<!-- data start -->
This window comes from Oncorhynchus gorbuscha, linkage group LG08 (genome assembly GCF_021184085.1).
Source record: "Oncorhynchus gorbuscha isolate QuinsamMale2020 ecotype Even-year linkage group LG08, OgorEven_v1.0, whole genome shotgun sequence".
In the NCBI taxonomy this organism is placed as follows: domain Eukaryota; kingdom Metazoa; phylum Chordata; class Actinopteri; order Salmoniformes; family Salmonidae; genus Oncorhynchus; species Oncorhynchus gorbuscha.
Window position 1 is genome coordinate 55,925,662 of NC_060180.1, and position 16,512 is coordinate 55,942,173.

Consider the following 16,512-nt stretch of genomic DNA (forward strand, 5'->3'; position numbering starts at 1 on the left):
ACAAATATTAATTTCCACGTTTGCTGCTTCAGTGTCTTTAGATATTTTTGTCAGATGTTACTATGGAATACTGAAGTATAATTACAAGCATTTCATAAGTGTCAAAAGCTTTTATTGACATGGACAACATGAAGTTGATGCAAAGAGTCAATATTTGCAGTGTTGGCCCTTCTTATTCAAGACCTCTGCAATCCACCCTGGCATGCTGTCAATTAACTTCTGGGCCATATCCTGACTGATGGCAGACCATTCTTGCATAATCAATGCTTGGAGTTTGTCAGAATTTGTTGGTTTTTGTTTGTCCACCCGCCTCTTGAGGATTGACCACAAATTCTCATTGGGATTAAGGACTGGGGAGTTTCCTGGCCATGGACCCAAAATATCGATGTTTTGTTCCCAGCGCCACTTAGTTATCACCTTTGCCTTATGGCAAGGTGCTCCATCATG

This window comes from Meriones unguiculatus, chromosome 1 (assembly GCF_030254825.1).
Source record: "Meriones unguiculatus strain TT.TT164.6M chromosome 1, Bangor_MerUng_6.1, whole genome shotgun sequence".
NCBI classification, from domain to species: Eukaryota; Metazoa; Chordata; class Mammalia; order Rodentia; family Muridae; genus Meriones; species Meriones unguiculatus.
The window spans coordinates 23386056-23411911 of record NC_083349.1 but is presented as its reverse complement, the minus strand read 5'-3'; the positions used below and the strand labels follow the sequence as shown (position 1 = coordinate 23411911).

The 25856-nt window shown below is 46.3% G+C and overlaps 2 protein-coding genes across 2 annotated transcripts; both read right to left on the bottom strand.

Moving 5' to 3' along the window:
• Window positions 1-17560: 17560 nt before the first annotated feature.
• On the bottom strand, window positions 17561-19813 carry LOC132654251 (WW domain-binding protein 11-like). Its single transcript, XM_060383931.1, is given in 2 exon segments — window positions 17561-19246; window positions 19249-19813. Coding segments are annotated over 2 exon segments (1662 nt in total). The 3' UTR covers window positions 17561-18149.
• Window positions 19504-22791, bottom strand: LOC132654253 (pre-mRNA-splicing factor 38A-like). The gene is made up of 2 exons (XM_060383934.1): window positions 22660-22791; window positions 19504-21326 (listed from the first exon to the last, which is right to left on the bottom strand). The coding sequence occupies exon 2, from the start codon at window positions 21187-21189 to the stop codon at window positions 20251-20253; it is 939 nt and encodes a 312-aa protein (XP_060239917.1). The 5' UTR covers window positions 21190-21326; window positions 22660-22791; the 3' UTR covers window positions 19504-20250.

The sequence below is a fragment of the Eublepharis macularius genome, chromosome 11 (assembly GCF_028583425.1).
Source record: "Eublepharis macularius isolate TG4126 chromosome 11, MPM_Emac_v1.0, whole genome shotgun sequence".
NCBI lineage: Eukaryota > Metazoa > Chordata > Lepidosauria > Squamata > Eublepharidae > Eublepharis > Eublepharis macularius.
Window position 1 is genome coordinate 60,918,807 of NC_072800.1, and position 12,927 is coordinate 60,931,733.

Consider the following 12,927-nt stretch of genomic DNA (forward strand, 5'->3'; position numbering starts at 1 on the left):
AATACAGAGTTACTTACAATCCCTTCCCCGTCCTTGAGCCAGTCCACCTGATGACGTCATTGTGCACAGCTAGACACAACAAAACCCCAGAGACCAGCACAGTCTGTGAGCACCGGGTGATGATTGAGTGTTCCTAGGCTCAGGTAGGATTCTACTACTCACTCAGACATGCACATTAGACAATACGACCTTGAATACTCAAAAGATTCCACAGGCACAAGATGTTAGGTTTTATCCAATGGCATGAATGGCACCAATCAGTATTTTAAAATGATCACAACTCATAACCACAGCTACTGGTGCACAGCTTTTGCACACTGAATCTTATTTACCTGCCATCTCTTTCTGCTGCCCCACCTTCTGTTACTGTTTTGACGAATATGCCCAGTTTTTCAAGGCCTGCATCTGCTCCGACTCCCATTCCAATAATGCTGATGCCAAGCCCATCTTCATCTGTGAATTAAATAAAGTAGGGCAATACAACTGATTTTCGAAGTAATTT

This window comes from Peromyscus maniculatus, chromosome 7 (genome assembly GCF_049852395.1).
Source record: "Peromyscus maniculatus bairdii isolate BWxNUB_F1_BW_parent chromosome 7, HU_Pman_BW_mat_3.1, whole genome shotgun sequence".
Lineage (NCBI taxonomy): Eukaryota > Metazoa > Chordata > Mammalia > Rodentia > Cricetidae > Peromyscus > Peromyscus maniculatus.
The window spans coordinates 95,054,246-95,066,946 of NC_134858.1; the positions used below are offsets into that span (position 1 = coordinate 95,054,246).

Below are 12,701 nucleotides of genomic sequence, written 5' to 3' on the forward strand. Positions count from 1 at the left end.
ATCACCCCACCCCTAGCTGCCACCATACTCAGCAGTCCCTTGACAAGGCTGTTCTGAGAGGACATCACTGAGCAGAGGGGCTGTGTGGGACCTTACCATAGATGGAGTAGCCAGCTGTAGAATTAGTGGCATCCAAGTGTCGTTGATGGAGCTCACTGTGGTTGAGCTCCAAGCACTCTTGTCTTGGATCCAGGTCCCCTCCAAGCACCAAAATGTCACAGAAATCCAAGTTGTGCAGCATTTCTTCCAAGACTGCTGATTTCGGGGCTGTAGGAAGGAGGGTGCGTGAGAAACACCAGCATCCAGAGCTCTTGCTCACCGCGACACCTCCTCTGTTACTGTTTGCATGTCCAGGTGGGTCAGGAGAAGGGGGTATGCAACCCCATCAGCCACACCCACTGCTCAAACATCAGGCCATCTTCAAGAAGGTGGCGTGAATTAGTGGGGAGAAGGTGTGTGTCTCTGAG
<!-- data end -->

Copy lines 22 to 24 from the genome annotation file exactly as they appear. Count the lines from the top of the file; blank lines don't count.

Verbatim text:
This window comes from Peromyscus maniculatus, chromosome 7 (genome assembly GCF_049852395.1).
Source record: "Peromyscus maniculatus bairdii isolate BWxNUB_F1_BW_parent chromosome 7, HU_Pman_BW_mat_3.1, whole genome shotgun sequence".
Lineage (NCBI taxonomy): Eukaryota > Metazoa > Chordata > Mammalia > Rodentia > Cricetidae > Peromyscus > Peromyscus maniculatus.